|Date:||February 25th, 2008 05:56 am (UTC)|| |
As far as I know, Joseph is white. He's described as identical to the modern inhabitants of the Basque area, who are white (as white is defined in Europe, which isn't always identical in looks to WASPS). He also passes without notice in California in the 1920s.
I think he may be very well be a little darker, but it's a long way from "olive skin" to "non-white."
|Date:||September 26th, 2012 11:12 pm (UTC)|| |
Budu and the enforcers are all not-of-any existing race, and he IS a major character.
Nan d'Araignee is certainly a major character, as are:
Suleyman - African
Latif - African
Sarah (Sarai) - African
Nefer - African
Nicholas/Edward/Alec, while 'somewhat' Caucasian are Recombinants made with DNA from 'Homo crewkernensis'
I think more than most science fiction authors, Baker went out of her way to portray many characters of many different types, nationalities, backgrounds, etc.
|Date:||February 25th, 2008 04:41 am (UTC)|| |
Just tell yourself "and they lived happily ever after, The End." From what you say here, you really, REALLY don't want to find out what happens to Mendoza (and especially her reaction to it) in the last book. Unless you need material for a rant on gender roles (though Baker's "The Rose Incomparable" (http://www.amazon.com/Wizards-Magical-Masters-Modern-Fantasy/dp/0425215180/) would serve as well for that, and it's a short story).
On race issue, there's good news in seeing that 2 of the 5 novels shortlisted for the Nebula (http://www.sfawardswatch.com/?p=627) are unabashedly non-white.
|Date:||February 25th, 2008 05:57 am (UTC)|| |
...Ouch. Damn. I was hoping that the ending, if not really happy, at least would do something about Mendoza's passivity.
And thanks for the news! I had been ignoring the Nebulas largely, and hadn't realized the list was up.
|Date:||February 27th, 2008 09:20 am (UTC)|| |
Love your stuff
You're so special I joined IJ just so I could comment on your blog (I've been reading your rants on LJ for a while, don't remember how I first found them- my daughter claims I found them through her.). Sure I could have done so anonymously, but I don't like doing that- it feels sleazy. Sometime when I get bored I'll add more people to my F-list here, but until then it's just you- hope you don't mind.
|Date:||March 1st, 2008 11:10 pm (UTC)|| |
I have the saem problem with book series. The writing is great, the plot moves, it captivates me. Yet, at some point in the series I feel the book owns me rather than me owning the book. I OD and don't want to look at it again.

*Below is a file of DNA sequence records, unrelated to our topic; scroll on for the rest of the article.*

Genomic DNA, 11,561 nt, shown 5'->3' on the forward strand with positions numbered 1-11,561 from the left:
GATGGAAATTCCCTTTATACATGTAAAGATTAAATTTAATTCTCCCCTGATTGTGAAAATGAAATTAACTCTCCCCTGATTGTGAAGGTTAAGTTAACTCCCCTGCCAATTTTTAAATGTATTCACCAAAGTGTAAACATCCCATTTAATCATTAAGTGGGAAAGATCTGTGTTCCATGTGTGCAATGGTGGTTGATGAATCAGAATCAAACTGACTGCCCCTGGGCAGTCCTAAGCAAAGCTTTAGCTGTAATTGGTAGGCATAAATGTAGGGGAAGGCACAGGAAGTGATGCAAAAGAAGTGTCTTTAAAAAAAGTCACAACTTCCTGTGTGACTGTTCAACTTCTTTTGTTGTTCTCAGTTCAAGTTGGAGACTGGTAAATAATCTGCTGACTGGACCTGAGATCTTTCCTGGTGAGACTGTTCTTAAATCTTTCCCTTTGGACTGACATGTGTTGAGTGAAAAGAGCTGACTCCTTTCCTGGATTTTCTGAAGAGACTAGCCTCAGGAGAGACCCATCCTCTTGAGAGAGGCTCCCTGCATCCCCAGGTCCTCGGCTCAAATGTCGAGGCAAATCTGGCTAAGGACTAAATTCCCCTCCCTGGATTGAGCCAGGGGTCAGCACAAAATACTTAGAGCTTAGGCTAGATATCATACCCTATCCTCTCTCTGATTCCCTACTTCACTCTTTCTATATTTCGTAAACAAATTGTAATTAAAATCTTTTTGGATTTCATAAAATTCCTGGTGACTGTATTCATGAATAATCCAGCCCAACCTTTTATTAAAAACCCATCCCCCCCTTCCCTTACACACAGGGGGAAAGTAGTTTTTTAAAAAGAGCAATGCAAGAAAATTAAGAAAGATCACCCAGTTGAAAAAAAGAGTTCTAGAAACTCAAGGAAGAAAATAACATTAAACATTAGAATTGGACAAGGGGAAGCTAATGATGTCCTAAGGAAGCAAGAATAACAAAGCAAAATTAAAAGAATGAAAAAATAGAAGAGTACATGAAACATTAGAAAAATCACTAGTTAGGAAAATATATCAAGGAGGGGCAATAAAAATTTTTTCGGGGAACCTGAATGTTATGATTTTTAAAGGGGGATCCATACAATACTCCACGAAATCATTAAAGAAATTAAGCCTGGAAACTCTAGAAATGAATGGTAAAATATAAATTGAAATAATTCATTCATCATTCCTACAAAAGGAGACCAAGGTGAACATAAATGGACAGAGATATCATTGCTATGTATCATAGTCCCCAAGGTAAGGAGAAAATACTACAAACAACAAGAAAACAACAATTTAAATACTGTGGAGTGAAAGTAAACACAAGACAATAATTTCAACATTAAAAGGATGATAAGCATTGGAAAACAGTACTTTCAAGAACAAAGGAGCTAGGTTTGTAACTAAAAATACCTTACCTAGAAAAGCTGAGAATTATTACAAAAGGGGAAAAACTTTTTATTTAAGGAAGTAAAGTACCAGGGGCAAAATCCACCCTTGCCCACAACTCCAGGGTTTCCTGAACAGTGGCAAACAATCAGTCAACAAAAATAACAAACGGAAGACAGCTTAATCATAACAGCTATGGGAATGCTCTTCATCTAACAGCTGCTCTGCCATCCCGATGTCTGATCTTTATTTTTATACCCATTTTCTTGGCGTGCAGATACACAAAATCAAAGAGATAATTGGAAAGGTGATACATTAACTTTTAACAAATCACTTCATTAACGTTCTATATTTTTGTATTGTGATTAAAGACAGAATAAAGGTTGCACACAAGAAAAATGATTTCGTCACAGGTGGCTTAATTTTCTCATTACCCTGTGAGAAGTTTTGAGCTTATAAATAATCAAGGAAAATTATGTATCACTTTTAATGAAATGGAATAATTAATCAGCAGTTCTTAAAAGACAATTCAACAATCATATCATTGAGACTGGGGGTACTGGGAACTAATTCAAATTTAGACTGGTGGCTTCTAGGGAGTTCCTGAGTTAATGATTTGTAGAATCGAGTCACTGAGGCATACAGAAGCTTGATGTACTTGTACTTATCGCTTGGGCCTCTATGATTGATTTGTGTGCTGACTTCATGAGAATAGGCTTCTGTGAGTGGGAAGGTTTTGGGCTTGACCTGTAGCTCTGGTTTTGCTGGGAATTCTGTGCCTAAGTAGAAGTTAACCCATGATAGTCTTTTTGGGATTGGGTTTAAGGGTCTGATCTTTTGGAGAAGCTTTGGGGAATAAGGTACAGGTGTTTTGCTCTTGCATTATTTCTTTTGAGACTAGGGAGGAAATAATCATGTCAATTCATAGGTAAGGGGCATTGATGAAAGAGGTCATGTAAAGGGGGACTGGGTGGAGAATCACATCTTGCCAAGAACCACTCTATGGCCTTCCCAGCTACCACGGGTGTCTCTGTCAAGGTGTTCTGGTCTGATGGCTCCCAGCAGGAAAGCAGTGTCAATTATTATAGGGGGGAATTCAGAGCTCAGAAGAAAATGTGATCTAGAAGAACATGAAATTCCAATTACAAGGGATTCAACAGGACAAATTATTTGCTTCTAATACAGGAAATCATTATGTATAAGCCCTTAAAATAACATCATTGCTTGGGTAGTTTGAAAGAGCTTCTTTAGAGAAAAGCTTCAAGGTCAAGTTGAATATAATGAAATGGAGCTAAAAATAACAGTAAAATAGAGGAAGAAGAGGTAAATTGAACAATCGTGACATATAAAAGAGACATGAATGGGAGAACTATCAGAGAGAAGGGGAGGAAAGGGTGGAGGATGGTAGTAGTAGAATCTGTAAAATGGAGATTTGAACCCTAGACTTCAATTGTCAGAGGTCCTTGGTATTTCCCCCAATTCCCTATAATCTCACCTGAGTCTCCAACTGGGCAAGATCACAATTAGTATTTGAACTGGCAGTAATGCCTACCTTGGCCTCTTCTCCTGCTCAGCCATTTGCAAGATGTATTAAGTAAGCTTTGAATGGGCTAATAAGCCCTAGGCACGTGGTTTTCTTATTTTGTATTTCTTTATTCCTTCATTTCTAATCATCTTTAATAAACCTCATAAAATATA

I just don't understand why the whole race/gender thing matters so much to some people.
|Date:||May 15th, 2008 07:37 pm (UTC)|| |
I just don't understand why the whole race/gender thing matters so much to some people.
From Nigel Self:
Could it be because you have the priviledge of it not mattering to *you*?
Ah. Trotting out that old horse again are we?
"You're privileged, so your opinion doesn't count."
|Date:||May 15th, 2008 09:09 pm (UTC)|| |
No, your opinion counts, as does mine as a white man. It is the possibility of your personal experiences influencing your opinion that I am talking about.
My opinion is: Constantly examining everything (books, TV, movies, elections etc.) through a gender/race lens makes everything a gender/race issue and further serves to compartmentalize the races and the genders by enhancing their differences.
|Date:||May 16th, 2008 01:07 pm (UTC)|| |
I should have done this long since, but I didn't want to give you the privilege of my notice. You're banned. Good-bye.
|Date:||December 20th, 2008 07:05 am (UTC)|| |
Wow. Maybe I've missed something this poster did in some other thread, but otherwise this seems absurdly over-harsh. I have seen him critique your writing, harshly, but never in a way that seemed to be particularly mean-spirited so much as blunt and not sugar-coated. Here, it seems to me, he has disagreed with your contention that people of varied races and genders should always be important protagonists, lest the story become sullied by having too many important white males.
I fail to see why either of these could possibly be bannable offenses. It genuinely strikes me as odd.
PS: I don't have a clue if IJ let's you ban IPs, but in case it does, and you're of a mind to do so to me, please don't. My girlfriend is a huge fan of yours and reads your rants regularly on my computer, so doing so would cause her needless pain. If you feel the urge to ban me, instead please just ask that I never post here again, and I will comply. Thank you.
|Date:||May 30th, 2011 03:01 am (UTC)|| |
I'm going to be a thread necrophiliac just to tell you that you're an idiot. Yay!